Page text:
A shocking 55,000 children are among the UK’s third of a million problem gamblers a House of Lord report has warned.
Peers on the Gambling Industry Committee have called for “urgent” action to clamp down on the explosive rise of problematic gambling in the UK, which they claim leads to one suicide a day.
They have called for all new online games to be reviewed for their potential to cause harm and addiction and their appeal to children before they are approved.
The minimum age to participate in gambling online should be raised to 18, it added.
To help prevent suicide, GPs should be given guidance on asking patients with symptoms of anxiety and depression whether they have any gambling problems, and signposting them to help.
Doctors should also be required to inform a coroner if they suspect a death by self-harm was gambling-related.
The report also claims that tor each problem gambler there are six other people, some two million people, who suffer harm such as the breakup of families, crime, loss of employment, loss of homes and, ultimately, loss of life.
The gambling industry spends £1.5 billion a year on advertising, and 60% of its profits come from the 5% who are already problem gamblers or are at risk of becoming so.
The report warns that since smartphones and laws which liberalised gambling has created a “perfect storm of addictive 24/7
It blames successive governments and regulators for failing to keep up with the revolution in the UK gambling sector, which has seen gambling become unsupervised and available 24-7 online.
Committee Chair Lord Grade of Yarmouth said that while most people who gamble “enjoy it safely” it still leads “hundreds of people to take their own lives” every year.
He added that gambling related-harm “has made the lives of two million people miserable” and called for urgent action.
He said: “The behaviour of some gambling operators, where vulnerable people were targeted with inducements to continue gambling when the operators knew they could not afford to, shocked the Committee.
“Lax regulation of the gambling industry must be replaced by a more robust and focussed regime which prioritises the welfare of gamblers ahead of industry profits.”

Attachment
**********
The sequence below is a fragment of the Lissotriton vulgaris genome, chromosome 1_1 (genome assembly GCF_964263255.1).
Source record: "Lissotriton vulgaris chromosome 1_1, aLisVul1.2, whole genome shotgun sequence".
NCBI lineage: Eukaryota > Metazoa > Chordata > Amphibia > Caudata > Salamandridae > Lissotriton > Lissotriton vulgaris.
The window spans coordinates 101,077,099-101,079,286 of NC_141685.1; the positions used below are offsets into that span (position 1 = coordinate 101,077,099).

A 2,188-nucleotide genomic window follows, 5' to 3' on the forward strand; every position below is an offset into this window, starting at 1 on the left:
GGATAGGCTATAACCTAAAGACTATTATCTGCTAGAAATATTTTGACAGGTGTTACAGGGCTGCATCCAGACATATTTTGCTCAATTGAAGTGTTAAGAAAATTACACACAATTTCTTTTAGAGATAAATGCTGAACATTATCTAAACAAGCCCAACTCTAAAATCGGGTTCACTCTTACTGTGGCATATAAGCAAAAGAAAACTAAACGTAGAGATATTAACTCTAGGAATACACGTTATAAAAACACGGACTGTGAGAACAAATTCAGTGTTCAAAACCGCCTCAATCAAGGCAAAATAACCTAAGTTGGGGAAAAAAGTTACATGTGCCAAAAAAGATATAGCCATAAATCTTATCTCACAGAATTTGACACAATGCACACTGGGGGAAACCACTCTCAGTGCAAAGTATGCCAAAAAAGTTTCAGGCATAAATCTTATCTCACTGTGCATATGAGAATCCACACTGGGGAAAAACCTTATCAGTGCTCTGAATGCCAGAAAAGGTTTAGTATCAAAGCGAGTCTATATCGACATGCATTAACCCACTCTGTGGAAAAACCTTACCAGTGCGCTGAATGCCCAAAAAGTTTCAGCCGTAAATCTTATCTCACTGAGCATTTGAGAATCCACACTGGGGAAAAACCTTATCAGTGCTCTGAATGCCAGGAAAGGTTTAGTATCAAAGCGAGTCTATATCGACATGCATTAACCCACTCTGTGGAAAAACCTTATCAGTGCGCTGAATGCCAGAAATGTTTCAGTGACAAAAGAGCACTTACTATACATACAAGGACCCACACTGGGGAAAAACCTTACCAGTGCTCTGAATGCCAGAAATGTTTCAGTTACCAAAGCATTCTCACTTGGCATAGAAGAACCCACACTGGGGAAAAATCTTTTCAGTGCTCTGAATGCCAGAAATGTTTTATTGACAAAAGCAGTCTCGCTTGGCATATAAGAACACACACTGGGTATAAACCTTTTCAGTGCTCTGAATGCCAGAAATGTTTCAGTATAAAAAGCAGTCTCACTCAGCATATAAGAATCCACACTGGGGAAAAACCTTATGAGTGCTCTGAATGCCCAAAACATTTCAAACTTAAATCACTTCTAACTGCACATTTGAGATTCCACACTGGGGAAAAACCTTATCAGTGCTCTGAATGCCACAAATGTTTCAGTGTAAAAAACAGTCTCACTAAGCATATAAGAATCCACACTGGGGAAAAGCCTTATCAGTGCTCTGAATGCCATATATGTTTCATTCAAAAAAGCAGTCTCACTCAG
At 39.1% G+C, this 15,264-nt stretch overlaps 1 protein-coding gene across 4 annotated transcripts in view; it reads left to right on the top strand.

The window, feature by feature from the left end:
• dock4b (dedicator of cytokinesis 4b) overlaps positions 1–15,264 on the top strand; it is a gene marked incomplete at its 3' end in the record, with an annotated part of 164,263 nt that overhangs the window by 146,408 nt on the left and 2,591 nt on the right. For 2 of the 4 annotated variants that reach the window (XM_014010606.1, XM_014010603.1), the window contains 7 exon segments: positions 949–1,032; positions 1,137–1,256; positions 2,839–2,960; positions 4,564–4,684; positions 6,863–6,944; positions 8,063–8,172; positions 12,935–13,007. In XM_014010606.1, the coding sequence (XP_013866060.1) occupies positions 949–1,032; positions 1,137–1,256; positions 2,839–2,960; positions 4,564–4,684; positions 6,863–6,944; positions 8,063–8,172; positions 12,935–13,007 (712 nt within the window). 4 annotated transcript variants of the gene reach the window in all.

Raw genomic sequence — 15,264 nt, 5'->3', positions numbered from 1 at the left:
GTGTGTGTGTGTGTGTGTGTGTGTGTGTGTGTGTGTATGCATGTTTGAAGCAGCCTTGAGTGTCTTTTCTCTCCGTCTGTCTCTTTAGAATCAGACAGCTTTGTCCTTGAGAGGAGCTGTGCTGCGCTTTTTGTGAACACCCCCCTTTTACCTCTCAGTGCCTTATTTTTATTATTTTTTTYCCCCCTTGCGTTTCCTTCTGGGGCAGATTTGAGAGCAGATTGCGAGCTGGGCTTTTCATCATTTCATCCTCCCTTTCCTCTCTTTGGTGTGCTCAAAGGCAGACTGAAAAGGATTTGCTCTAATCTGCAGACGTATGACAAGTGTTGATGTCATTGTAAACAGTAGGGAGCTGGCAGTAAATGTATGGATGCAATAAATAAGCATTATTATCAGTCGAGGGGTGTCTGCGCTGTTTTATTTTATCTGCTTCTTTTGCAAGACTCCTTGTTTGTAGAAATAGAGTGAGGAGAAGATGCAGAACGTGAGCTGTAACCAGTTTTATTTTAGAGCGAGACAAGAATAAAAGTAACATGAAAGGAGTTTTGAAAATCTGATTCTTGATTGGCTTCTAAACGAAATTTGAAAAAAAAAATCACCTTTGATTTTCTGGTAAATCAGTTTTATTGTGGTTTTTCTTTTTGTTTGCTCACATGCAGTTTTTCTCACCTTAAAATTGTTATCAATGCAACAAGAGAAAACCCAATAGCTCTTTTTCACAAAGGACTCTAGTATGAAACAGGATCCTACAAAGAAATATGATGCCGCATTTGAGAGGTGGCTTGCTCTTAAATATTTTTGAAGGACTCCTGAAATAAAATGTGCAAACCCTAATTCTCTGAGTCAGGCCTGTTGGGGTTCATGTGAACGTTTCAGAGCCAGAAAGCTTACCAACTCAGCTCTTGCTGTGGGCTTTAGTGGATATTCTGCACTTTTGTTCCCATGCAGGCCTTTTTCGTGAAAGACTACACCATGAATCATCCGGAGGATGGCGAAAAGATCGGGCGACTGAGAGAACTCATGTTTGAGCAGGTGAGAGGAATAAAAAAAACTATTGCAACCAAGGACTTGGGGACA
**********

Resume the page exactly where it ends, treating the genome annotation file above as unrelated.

Campaigners have called for the law underpinning our regulation of gambling to be totally rewritten for the digital age.
Matt Zarb-Cousin, from Clean Up Gambling, said: “This report shows how outdated the 2005 Gambling Act is in the digital age.
“It is yet more evidence of how far the government will need to go to clean up the current mess when it comes to reviewing our gambling laws, which were written before smartphones even existed and mention betting by post more than online gambling.
“The industry has since exploded and the regulator is no longer fit for purpose.”
Michael Dugher, Chief Executive of the Betting and Gaming Council welcomed the report and said the industry welcomed a Government review of regulations around gambling.
Mr Dugher, a former Labour MP, said people should remember that “the vast majority of the nearly 30 million UK adults who enjoy a flutter every year by either buying a Lottery ticket or having a bet do so safely and enjoyably”
He added: “The report right raises concerns about children and gambling. It is vital to understand that the vast majority of that gambling is legal betting between friends, in arcades or on the National Lottery.
“It is illegal for anyone under the age of 18 to bet with any of our members and we have strict measures in place to prevent any child from accessing our members’ products, whether that is preventing them entering betting shops, ID and age checks at the entrance to casinos or new ID and age verification checks online, which have resulted in hundreds of thousands of accounts being closed.”